Remembrance Sunday: Respect not Heroism

Today is Remembrance Sunday.
Today is the 100th anniversary of World War One. “The war to end all wars”.
Isn’t it sad that it simply hasn’t happened?
Wars happen all over the world. The innocent are killed. We should learn from the horror of war, not continue advancing in warfare and weapons.

Whilst remembering is an incredibly important thing and Remembrance Sunday a fantastic tribute to those who gave our lives for us, let us not forget that wars themselves are wrong and not a thing to be celebrated.

Soldiers in the war had no idea what they were letting themselves in for. They thought they would be a hero, they felt admired and important, pressured not only by the government and propaganda, but their own friends, family and peers. They expected to be home by Christmas. Little did they know of the terrible conditions of the trenches, the lack of support and the loneliness and ill health it would bring (both physical and mental).

People fought this war because they believed it was the right thing to do, that they were protecting their loved ones. If they hadn’t been pressured in that way, maybe there would have been more of them alive today.
It’s a sad thought, one that is uncomfortable to dwell too long on.

Remembrance poppies by the Tower of London, huge displays, one poppy for each fallen solder. Crowds gathered to pay their respects.
I think it’s time like these where people are quick to get caught up in the respect for these fallen soldiers and can easily feel like fighting is an admirable thing, one that will be remembered and rewarded. They forget the pain and pressure behind it, the ‘politics’ of war.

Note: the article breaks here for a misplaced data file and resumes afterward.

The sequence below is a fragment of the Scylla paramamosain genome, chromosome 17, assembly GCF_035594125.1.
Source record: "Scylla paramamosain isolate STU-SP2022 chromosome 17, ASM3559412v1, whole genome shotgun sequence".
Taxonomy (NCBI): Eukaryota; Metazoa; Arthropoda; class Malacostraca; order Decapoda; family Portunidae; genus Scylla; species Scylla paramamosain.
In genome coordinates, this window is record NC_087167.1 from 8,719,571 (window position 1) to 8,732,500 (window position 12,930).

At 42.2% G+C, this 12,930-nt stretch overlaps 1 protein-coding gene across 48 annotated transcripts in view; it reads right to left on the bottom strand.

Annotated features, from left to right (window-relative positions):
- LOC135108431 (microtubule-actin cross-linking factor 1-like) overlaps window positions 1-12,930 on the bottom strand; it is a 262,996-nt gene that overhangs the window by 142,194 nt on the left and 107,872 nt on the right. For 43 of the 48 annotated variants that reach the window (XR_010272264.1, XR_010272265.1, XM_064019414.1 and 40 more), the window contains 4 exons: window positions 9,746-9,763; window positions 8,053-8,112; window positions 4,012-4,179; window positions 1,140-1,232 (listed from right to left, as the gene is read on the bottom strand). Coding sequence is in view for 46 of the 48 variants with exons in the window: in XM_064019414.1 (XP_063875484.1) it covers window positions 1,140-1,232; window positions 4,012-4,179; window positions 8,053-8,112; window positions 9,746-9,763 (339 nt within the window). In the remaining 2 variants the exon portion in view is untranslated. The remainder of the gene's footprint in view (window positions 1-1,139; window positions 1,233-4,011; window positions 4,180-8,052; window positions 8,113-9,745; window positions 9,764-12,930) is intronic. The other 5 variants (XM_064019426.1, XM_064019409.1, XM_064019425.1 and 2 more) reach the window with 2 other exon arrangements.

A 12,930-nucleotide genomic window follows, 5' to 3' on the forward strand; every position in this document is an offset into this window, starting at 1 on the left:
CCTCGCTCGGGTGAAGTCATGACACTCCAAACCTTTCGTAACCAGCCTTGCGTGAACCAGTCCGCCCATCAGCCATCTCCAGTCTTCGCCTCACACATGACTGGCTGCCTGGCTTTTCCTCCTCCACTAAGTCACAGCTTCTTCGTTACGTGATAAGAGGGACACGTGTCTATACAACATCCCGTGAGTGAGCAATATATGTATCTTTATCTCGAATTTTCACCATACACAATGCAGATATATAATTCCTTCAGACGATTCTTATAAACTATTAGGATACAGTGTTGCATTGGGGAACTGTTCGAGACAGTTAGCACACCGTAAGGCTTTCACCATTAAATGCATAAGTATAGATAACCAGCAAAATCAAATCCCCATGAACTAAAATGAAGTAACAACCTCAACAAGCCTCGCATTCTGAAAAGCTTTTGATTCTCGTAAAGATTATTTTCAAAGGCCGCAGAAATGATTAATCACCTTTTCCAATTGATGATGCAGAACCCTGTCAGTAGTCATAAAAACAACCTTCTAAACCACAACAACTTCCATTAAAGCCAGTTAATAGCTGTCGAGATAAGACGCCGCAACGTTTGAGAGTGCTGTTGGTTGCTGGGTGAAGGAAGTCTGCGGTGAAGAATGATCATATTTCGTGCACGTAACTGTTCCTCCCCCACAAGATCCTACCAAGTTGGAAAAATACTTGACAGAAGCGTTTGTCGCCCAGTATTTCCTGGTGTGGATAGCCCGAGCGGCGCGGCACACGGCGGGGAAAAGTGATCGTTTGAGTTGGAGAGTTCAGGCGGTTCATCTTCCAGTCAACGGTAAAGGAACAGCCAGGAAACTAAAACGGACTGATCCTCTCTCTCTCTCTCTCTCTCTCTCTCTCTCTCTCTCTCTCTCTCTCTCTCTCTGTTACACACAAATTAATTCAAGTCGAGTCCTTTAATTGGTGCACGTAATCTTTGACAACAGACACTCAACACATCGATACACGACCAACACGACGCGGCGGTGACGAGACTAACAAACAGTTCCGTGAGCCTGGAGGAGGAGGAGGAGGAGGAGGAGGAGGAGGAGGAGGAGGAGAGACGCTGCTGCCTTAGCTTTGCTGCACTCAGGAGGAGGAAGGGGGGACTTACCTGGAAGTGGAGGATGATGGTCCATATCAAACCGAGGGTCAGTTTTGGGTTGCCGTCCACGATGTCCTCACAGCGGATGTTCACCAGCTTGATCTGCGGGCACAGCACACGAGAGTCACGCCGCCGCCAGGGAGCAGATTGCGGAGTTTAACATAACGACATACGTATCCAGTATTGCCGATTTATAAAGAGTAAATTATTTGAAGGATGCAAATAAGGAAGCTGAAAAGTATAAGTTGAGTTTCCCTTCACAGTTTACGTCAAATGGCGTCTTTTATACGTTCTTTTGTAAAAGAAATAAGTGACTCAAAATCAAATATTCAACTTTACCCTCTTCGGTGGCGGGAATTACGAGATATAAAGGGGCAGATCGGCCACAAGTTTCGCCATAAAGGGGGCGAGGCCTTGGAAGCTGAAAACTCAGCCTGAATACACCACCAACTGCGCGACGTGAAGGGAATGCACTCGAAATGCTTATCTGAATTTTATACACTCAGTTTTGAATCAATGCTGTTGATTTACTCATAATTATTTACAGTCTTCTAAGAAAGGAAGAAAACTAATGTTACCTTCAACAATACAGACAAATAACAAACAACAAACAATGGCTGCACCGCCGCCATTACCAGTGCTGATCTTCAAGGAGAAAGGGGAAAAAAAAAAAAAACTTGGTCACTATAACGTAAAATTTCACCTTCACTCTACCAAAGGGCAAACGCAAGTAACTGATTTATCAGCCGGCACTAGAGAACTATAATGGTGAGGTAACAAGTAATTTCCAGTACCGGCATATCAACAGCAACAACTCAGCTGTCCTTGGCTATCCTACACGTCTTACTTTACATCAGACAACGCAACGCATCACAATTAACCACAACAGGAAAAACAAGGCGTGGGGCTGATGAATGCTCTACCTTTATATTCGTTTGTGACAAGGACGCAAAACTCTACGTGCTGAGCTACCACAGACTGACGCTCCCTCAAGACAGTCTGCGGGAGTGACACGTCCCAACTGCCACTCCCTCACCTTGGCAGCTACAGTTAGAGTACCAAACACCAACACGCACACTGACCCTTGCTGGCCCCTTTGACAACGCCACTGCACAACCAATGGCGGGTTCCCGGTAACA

Wars are a horrific thing. Yes, unfortunately we do need an army to protect ourselves and our country, but people need to sign up for the right reasons;
For feeling part of a team, for intense discipline and regime, for a whole new experience. Not to feel admired and so that you’re a hero. Because this is where people slip into a land unknown to them, somewhere scary they don’t belong, somewhere that even when they leave, will remain imprinted in their minds forever.

Pride, my friends, is a dangerous thing. Let’s be cautious of that, and celebrate their lives and learn from them a lesson; don’t live your life giving into other people’s pressures and desires, follow your heart and get where you want to be. Don’t get stuck in the no-mans land of destruction.

Happy Remembrance Sunday. Let’s live by the message the soldiers wanted us to hear, “the war to end all wars”.

Thanks for reading.

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2 thoughts on “Remembrance Sunday: Respect not Heroism

  1. “I think it’s time like these where people are quick to get caught up in the respect for these fallen soldiers and can easily feel like fighting is an admirable thing, one that will be remembered and rewarded. They forget the pain and pressure behind it, the ‘politics’ of war.”

    Oh, YES! This!!

    Like

    • I’m so glad you agree and it made sense! I didn’t want to sound disrespectful at all so I really hope it came across in the way I meant. Thank you so much for reading and commenting, this is the sort of thing that keeps me bogging 🙂 x

      Like

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